ADHD Piano Lessons
Do you or someone you know have students with ADHD? Piano lessons are actually excellent for children with ADHD. Contrary to a classroom there are limited outside disruptions, no judgment or critique from classmates, and the child receives all of the attention. There are some things that music teachers can do to positively guide students during their lessons, and even help them learn how to cope in their daily lives.
Repeat the information the student needs to know in multiple ways. If they need to learn the letter names of the keys on the piano, have them play each note and say it out loud, find different games to play with them, or you can draw a lifelike keyboard on white paper and have them color each note name in a different color. If you’re teaching rhythm you can make some flashcards, have them repeat rhythms back to you, or make a rhythm clock (these can easily be found on Youtube). The point is to find multiple creative ways to teach one concept. You can use this technique for all of your students.
Keep it Positive
Really utilize the on-on-one time you’re having with the child. If he/she makes mistakes, positively reinforce them. For example you can say, “Good job repeating that rhythm back to me. Most of my other students have a hard time with that. Next time, try doing it this way”, or “You can play that loud very well! How about we try it soft now?” When they know they are doing a good job they will feel better about themselves. Having a private piano lesson should be different than the classroom experience where they may be constantly reprimanded.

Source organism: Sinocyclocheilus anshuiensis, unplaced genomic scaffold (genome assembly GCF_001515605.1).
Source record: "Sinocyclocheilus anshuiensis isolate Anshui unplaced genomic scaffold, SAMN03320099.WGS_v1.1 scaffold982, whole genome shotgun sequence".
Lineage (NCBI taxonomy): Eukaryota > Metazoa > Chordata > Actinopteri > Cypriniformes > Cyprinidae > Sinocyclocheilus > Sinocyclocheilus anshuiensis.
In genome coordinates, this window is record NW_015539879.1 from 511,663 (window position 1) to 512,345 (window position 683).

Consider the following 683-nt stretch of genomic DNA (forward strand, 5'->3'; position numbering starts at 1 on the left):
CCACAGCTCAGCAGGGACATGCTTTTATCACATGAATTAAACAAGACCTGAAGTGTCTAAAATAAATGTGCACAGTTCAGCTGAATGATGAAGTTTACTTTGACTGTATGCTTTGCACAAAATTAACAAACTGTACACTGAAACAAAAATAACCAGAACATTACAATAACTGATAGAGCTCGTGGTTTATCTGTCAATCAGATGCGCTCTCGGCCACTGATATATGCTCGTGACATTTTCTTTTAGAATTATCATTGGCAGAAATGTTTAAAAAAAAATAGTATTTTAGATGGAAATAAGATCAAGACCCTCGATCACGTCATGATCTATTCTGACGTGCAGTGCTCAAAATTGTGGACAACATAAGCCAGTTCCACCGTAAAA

Keep it Short
Try breaking down their learning into short, small segments. This will help children stay focused and motivated during the lesson. Divide lessons into a few minutes at a time if needed. You can have a game segment, ear training segment, playing segment, and then a rhythm segment. The point is to make all of the segments related, especially if you are trying to teach a particular concept that day. Also, use small achievable goals so students are not overloaded with too much information at a time. These goals can be using the correct fingering in a piece, using the right dynamics, or making sure the wrists always stay lifted and relaxed.
Most importantly, remember to keep the lessons fun! If you think you’ve tried everything to help your students with ADHD piano lessons, don’t stop there. There is so much you can do to ensure they have a fun, meaningful lesson.